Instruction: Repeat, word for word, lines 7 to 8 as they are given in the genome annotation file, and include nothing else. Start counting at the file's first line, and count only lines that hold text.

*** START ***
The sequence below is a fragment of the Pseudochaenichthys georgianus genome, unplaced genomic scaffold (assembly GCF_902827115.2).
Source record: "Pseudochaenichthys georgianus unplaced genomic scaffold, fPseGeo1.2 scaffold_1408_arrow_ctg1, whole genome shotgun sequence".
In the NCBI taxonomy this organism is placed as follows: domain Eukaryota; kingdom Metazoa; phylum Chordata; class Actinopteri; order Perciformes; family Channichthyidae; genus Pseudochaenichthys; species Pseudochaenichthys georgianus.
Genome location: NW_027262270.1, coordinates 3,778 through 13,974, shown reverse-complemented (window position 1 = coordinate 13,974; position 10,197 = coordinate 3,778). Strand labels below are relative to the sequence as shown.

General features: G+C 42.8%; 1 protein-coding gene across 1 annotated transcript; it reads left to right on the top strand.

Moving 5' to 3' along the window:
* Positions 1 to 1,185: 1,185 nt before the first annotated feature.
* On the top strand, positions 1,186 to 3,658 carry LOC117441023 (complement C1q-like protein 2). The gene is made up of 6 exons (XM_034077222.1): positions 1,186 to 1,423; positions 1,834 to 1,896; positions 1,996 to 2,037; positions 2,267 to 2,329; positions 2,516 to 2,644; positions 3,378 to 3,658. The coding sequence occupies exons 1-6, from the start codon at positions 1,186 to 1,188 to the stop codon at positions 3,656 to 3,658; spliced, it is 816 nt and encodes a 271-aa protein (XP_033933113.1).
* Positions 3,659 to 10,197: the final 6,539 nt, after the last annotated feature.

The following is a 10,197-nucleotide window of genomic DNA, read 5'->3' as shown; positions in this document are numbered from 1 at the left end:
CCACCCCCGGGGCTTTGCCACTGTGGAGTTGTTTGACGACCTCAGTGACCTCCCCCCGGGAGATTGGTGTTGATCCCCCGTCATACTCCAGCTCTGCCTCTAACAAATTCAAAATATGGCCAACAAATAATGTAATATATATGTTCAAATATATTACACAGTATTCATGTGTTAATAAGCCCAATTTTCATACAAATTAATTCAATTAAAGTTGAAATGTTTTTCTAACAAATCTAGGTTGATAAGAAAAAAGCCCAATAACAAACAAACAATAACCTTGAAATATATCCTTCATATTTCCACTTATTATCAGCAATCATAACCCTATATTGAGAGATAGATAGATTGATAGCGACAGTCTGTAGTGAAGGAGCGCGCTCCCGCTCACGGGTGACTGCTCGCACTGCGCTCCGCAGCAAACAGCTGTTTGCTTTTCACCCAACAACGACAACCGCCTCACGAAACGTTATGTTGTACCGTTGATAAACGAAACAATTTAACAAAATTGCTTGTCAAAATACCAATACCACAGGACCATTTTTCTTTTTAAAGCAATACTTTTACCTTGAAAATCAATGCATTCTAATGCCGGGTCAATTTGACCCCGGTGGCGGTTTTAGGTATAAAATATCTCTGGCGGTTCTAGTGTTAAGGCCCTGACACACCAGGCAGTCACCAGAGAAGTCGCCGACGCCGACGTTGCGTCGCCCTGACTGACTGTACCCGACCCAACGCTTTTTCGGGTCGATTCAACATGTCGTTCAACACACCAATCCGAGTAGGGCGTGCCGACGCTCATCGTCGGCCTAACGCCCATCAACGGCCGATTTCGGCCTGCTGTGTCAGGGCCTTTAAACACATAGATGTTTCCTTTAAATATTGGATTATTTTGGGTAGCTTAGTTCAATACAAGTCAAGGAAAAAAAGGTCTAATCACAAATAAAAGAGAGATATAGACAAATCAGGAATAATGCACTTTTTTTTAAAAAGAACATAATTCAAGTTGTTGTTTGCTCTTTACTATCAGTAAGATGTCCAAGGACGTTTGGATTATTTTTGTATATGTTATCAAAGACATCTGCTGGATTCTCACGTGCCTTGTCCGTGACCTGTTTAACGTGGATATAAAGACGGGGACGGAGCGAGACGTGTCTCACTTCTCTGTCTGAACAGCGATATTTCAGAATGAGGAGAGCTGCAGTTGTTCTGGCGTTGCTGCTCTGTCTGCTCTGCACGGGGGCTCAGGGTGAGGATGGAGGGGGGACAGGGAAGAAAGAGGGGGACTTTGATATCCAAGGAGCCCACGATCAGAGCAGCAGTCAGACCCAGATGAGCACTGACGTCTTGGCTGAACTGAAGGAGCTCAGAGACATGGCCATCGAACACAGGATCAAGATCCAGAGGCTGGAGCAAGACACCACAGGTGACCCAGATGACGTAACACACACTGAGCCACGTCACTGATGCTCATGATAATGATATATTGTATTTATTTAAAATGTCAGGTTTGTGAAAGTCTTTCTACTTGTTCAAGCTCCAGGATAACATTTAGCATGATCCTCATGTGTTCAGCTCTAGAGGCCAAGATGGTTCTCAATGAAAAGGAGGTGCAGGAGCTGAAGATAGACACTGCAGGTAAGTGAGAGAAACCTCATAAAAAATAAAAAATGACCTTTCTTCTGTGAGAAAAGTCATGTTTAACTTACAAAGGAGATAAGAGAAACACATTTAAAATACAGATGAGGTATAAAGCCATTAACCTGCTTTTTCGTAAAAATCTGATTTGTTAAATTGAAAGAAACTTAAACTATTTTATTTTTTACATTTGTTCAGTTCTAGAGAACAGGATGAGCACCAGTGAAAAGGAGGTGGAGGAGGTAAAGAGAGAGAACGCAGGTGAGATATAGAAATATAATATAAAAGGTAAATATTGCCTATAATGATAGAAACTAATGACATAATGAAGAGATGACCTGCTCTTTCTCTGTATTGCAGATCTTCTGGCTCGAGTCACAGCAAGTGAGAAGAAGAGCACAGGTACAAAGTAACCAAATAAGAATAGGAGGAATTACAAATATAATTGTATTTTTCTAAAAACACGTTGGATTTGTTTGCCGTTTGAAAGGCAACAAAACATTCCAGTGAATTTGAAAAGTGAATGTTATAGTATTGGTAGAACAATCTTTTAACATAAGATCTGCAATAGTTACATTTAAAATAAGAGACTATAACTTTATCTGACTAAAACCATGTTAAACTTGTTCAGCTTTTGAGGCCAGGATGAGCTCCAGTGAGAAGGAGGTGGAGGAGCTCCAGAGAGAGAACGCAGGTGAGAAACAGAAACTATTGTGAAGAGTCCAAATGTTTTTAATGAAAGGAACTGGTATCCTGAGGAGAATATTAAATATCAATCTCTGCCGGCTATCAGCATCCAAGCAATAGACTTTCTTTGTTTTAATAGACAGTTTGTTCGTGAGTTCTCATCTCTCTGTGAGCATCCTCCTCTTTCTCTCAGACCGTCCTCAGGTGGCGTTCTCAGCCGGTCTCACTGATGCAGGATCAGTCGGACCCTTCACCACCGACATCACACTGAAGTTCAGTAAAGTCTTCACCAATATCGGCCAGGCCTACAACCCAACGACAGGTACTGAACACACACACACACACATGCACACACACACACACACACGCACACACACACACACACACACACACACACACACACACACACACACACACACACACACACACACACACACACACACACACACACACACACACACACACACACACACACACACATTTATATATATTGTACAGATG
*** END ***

* Positions 1 to 1,185: 1,185 nt before the first annotated feature.
* On the top strand, positions 1,186 to 3,658 carry LOC117441023 (complement C1q-like protein 2). The gene is made up of 6 exons (XM_034077222.1): positions 1,186 to 1,423; positions 1,834 to 1,896; positions 1,996 to 2,037; positions 2,267 to 2,329; positions 2,516 to 2,644; positions 3,378 to 3,658. The coding sequence occupies exons 1-6, from the start codon at positions 1,186 to 1,188 to the stop codon at positions 3,656 to 3,658; spliced, it is 816 nt and encodes a 271-aa protein (XP_033933113.1).